12. Woodstock tax rate is 4.6% of total fair market value (that is: 1/3 of 13.8% of Equalized Assessed Value(EAV)).

    Assessed value is very subjective, and as Nob points out, perceived values are higher than what a willing buyer will pay for a house in an open market sale with a 4.6%…and rising steadily…annual property tax burden.

    We know that some homes have been chronically under-assessed, former County Board member Nick Chirikos is the perfect example when he famously declared that property taxes were not too high in McHenry County (because HIS property taxes were artificially low due to under assessment).

  13. Let’s not forget the fleecing by our local gov. to meet their needs, even when faced with the additional taxes you all are going to be paying soon enough you all Do Nothing!

    you all must like bending over!

    as the band plays on…

    So stop your whining when you can do something, could have- should have!

  14. If you want to reduce your property tax bill, you need to start with the largest taxing bodies, the school districts.

    Call your legislator now and request that House Bill 5529 be voted down.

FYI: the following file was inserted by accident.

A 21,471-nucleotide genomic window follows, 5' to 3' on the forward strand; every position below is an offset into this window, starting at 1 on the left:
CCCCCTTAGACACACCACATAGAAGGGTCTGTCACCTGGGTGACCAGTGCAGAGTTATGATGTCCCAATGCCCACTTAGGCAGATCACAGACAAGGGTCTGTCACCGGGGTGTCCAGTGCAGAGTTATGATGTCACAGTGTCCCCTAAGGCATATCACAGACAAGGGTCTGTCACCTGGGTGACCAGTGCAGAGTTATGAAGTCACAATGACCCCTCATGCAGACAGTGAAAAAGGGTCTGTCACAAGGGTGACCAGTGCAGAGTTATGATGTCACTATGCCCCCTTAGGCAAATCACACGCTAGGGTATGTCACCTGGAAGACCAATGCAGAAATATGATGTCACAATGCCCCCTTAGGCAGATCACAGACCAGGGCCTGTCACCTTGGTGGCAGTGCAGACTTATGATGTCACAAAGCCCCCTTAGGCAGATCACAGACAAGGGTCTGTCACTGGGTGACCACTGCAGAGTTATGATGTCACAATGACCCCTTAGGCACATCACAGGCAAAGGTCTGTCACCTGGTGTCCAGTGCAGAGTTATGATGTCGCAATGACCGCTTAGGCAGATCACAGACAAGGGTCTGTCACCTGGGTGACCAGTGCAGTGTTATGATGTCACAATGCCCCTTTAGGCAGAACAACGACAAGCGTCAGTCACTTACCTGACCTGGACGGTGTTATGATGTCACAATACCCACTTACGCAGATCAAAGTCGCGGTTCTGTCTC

15. I wish mine were at the average for the state.

    I have 4.3%, 3.8% & 3.7%

    Yes the exit plan is becoming more of a reality.

    Tax people, especially seniors right out of their homes

  16. My guess is that only in unincorporated areas would 74% of one’s tax bill go to schools.

  17. 2005 at high point in home prices, I sold my Cary Fox river front house for $405,000.00, taxes were just over $8000.00,

    2% about.

  18. Expecting about 3.1% with new assessment.

    Unincorporated Nunda.

    Unfortunately, the higher property tax rate is in no way mitigated by the more reasonable income tax rate (compared to other states.)


    This is where you find your (2014) true tax rate.

    You have to look on your tax bill and find your tax code.

    The tax rate listed is rate charged on full EAV.

    Divide by 3 to get true tax rate on full fair market value of home.

    The large majority range of tax rates runs from about 10% on the low side to 14% on the high side.

    That is, 3.33% -4.7% tax rate.

    To quantify the homestead exemption: $6000 multiplied by the tax rate.

    For example, homestead exemption is worth $600 in a 10% (of EAV) tax rate district, and $840 in a 14% tax rate district.

    The reason true tax rate matters more than what a homeowner perceives as the tax rate indicated by the predicted value of the home and including homestead exemption is this:

    We have become a sinkhole of value for property due to the anomalous high tax rate.